In Bed with the Beast, Contemporary Romance by Tara Sivec
Series: The Naught Princess Club #2
The first book in the Naughty Princess Club was a roller coaster ride for me. The author was new to me and I am extremely picky when it comes to Contemporary Romance. My fairy tale ending was that I adored that book and I felt really good about liking it. It’s a clever, sexy, empowering story.
In Bed with the Beast is possibly even better. I was sent an ARC by the publisher through NetGalley and invited to review it, which sent me over the moon.
Book nerd Belle Reading is determined to take charge of her life and save the library she’s worked in and loved for nine years. But she’s all too aware of the many things that hold her back. She spends most of the book fighting them. Sometimes she’s wondrously victorious. Other times, not so much. A fight with her overprotective father at the beginning is the latter. He kicks her out and she starts sleeping in the library.
For various reasons, she doesn’t want to tell her friends she’s homeless. Then, in a truly brilliant twist on the source fairy tale, she winds up living with Beast, the bouncer she met in the first book. He’s gruff and surly, however he’s also well-read and caring in his own way. As fits a Beauty and the Beast story, they become friends first. Although of course the unresolved sexual tension is a delightful undercurrent throughout.
As a story that takes inspiration from a fairy tale, it’s one of the best I’ve ever seen—and I have read a boatload of fairy tale retellings. I particularly love the way that Sivec took plot points and scenes from Disney and translated them to her setting. It’s passionate and respectful and creative AF. Beast is named Vincent Addams, a nod to the 1985 television show and the Disney animated film. When he told Belle his first name, I literally laughed out loud. I kind of wanted to applaud. Screw Ready Player One. THIS is how you do a reference. It’s subtle, clever, and funny but also sweet and lovely. All of the characters’ name references are.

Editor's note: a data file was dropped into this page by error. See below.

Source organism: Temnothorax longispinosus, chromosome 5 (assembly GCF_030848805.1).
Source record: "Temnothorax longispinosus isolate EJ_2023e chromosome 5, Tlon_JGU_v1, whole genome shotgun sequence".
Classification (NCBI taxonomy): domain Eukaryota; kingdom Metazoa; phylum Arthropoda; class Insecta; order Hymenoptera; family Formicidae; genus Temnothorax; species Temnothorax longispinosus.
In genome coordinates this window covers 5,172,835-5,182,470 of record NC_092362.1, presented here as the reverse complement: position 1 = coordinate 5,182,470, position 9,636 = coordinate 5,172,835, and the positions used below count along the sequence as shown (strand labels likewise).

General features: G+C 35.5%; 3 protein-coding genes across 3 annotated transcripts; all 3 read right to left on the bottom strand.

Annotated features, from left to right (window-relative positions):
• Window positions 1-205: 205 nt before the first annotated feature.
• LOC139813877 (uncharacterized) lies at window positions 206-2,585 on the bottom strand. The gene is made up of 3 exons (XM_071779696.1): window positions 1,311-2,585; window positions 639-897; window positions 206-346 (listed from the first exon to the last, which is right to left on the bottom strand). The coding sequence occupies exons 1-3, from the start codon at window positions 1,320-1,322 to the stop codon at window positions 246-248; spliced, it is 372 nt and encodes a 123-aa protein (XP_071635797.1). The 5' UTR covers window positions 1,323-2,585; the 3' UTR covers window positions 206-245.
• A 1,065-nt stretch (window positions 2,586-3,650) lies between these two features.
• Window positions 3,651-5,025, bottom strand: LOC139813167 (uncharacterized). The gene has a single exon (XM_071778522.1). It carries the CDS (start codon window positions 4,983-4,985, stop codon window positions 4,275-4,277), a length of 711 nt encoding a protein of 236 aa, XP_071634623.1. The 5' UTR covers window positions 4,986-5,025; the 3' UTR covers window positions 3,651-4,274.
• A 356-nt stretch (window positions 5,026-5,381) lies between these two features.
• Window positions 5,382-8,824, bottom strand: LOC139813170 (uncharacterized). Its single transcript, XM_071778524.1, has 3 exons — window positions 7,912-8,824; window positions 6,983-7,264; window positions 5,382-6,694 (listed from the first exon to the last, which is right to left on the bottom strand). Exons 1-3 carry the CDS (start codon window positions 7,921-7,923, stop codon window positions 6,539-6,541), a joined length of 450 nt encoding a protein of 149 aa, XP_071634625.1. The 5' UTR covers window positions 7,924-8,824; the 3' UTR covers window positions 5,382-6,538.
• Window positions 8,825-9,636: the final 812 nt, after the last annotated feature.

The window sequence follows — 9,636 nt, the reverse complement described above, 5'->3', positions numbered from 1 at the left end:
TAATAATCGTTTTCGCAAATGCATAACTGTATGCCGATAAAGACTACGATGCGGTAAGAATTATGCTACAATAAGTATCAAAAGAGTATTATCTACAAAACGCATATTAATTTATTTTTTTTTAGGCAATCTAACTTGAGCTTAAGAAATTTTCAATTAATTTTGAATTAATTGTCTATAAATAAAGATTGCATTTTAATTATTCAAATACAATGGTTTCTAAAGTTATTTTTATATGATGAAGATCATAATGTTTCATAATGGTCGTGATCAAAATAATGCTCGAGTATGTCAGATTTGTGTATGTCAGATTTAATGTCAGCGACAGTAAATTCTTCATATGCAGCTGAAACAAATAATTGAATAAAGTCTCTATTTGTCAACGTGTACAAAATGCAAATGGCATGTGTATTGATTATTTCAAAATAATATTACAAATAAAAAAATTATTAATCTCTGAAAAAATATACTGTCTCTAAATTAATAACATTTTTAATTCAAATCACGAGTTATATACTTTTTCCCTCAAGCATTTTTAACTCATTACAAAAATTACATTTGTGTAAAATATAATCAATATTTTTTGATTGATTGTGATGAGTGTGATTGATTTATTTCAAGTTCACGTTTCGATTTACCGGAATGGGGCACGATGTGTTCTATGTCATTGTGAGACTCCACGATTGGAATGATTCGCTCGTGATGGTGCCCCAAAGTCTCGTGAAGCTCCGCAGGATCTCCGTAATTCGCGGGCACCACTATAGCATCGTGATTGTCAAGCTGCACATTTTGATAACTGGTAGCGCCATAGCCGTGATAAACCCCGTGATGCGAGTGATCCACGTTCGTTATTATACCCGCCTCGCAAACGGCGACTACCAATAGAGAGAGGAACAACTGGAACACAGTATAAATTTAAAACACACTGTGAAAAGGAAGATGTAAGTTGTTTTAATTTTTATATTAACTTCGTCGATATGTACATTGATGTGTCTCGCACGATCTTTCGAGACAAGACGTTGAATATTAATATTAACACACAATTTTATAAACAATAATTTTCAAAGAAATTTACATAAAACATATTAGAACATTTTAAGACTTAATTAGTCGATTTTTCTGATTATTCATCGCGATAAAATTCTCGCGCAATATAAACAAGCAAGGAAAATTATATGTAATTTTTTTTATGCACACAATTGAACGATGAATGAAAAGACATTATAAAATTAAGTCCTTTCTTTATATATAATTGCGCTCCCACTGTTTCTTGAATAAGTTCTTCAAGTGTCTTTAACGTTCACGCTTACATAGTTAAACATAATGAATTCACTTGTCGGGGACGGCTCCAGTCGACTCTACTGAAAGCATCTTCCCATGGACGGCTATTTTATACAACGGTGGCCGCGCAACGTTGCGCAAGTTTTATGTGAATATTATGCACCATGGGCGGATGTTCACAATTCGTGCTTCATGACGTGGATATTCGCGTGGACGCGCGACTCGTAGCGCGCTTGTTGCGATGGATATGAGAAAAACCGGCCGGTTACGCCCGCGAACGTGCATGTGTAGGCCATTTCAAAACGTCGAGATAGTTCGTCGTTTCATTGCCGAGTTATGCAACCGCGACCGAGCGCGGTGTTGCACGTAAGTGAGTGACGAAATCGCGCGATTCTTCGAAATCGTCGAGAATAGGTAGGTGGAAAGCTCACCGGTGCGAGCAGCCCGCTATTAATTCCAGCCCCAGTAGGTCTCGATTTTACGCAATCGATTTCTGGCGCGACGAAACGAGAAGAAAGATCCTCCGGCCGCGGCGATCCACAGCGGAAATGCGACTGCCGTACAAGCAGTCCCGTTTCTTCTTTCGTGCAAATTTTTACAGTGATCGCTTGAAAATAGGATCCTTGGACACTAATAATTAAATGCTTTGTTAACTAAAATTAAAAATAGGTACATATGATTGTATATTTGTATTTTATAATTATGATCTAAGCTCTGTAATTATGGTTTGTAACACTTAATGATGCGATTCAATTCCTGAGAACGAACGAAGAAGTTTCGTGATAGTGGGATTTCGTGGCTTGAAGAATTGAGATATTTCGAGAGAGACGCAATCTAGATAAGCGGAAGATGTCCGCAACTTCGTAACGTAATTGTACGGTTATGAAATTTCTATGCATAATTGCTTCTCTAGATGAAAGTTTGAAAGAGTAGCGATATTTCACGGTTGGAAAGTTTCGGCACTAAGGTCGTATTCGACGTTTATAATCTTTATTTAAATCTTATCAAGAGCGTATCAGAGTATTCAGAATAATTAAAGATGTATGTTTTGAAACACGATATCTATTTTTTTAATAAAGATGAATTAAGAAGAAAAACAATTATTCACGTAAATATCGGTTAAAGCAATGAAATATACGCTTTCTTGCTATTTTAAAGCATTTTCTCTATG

There is no makeover for either character. It isn’t overplayed. Both Belle and Vincent change over the course of the story to become better people due to their own initiatives and the affection and respect they have for each other. But they expressly do not makeover or ‘fix’ each other. Ariel tries to talk Belle into contact lenses to replace her glasses—as if wearing glasses prevents Belle from being sexy or beautiful—and Cindy treats Belle as if she’s her mother, but she doesn’t put up with their shit. As for Vincent, he doesn’t have to change his attitude to be sunny or charming.
”He’s been overly polite with me during the few minutes each day we see each other, which I’m quickly realizing I don’t like one bit. I’ve actually grown to kind of like his surly, overbearing nature.”
Instead, he opens up and learns to trust Belle and communicate better.
While this was a five star book for me, there were times I shook my head a little. Stockholm Syndrome is more of a buzzword than an actual thing. It isn’t in the DSM-5. I liked that it came up, since it’s often levied against Beauty and the Beast, yet Belle with all of her factoids and reading didn’t take the opportunity to kick it in the ass. That gave me a sad face. It bothered me that virginity was used as an insult and this was not addressed. There’s nothing wrong with being a virgin. The moment passed, but I didn’t care for it. Then at the end, there’s a bit of a twist to keep Belle and Vincent apart that maybe resolves too quickly. I didn’t really mind that, but I could see how someone else might.
Overall though, I seriously loved this book. It was entertaining, the main character is funny and sweet, and the supporting cast provide plenty of humour without overstepping. The romance is absolutely perfect. Just the right blend of endearing, steamy, and mature discussion.
I do not reread hardly anything—too many unread books waiting on my TBR—but I could reread the Naughty Princess Club books any time.